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What you need to know: COVID-19 health & safety resources.

Your family may have questions about COVID-19, and we’re here to help.  We’ve put together a list of health and safety resources from the CDC, Johns Hopkins University, and more — to give you peace of mind and quickly find the information you need, all in one place.

How do I find out if where I live has been affected?

The Coronavirus Resource Center at Johns Hopkins University & Medicine created a map that continuously updates its locations with the number of confirmed cases. You can search by both state and county to see if your location has been affected. View the map here.

Has my state issued a stay-at-home order?

As more and more states have begun implementing stay-at-home directives, it’s important to have real-time information. The New York Times offers updates by state on a clickable map. Find yours here.

Where can I easily find COVID-19 FAQs on symptoms and prevention?

The CDC (Centers for Disease Control and Prevention) offers comprehensive resources and information, from determining symptoms to proper care and more. For quick reference, we’ve pulled the answers to some frequently asked questions.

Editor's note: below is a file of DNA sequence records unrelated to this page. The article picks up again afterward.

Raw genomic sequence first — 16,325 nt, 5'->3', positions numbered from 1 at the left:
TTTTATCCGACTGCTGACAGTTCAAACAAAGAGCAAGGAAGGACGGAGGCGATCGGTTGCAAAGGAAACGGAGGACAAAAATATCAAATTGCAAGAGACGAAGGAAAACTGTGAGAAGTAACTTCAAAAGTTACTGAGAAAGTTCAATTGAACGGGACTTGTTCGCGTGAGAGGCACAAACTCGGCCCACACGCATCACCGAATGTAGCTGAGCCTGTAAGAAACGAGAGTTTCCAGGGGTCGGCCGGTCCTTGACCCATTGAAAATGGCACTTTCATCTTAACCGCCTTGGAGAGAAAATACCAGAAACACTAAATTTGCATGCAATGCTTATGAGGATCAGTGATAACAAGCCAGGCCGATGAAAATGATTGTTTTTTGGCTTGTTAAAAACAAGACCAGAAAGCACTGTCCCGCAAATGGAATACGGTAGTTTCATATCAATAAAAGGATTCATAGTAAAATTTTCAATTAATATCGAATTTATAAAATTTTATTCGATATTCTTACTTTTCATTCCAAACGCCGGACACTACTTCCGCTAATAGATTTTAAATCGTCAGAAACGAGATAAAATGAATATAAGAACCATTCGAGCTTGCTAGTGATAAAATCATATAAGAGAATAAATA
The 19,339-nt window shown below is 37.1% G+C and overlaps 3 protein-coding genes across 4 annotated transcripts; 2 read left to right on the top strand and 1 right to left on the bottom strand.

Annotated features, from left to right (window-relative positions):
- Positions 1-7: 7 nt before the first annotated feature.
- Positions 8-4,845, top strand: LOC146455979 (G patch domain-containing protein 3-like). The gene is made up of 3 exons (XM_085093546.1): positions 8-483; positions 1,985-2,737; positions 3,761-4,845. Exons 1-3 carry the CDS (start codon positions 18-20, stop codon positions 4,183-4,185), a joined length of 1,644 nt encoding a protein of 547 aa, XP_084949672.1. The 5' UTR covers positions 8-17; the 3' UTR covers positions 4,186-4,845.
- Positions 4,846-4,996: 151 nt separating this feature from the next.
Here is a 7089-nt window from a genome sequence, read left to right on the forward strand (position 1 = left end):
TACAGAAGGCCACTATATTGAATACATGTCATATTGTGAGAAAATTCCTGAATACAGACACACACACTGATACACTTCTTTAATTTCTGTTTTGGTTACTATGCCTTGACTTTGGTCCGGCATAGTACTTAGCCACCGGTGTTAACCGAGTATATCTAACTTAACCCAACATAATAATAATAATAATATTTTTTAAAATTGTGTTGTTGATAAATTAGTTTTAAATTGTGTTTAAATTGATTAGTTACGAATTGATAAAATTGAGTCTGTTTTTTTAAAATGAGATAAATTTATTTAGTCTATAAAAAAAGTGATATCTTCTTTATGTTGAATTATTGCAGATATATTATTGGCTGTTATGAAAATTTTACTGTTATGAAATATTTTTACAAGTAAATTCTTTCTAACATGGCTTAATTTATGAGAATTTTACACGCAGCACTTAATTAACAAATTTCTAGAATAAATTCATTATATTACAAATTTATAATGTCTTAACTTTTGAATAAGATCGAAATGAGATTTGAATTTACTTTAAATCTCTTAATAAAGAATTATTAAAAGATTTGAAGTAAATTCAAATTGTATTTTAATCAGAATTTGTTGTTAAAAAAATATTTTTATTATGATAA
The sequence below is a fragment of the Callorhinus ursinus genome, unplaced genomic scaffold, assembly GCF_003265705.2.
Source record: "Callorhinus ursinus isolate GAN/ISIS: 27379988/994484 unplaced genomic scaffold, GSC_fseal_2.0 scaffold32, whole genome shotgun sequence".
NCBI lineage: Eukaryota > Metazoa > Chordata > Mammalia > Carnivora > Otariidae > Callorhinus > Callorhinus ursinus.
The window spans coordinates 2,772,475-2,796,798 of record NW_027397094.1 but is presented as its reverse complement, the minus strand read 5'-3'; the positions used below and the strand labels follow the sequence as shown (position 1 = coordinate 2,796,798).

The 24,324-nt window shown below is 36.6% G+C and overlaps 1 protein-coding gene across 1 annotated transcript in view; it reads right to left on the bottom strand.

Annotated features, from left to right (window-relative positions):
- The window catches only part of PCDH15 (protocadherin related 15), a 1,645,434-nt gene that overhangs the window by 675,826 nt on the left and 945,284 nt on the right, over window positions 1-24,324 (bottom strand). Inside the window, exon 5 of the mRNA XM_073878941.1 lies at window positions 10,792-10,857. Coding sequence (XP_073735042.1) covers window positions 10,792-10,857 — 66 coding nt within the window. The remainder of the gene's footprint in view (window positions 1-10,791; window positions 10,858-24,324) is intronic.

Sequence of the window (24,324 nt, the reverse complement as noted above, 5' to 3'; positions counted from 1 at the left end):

• What are the symptoms of COVID-19?

COVID-19’s incubation period is from 2-14 days, with some of the main symptoms including fever, cough, and shortness of breath. Need to know more? The CDC lists them all here — as well as advice on when to talk to your doctor. 

  • What do I do if I’m sick?

The first recommendation is to self isolate, so you have a lower risk of passing COVID-19 along to others. You can review a list of more recommendations, plus get tips on how to care for yourself if you believe you have contracted the virus, here.

  • What preventative measures can I take?

Public health experts have advised us to wash our hands often, to avoid close contact with others, to wear masks while in public, and not to touch our faces. For more guidance, review the full list here.

  • How do I care for a sick loved one?

If you find yourself in a caretaker role, give them plenty of fluids, have contact with their doctor, and monitor them for any worsening symptoms. To minimize your risk of contracting the virus while caring for your sick loved one, be sure to wear a mask, wash your hands often, and avoid touching your face. Protect other family members by minimizing their exposure and having them follow the same preventative measures. See detailed information here.

Have more questions about COVID-19 or need more information? To stay up to date on everything you need to know, you can follow the CDC’s Office of Public Health Preparedness and Response on Facebook here.

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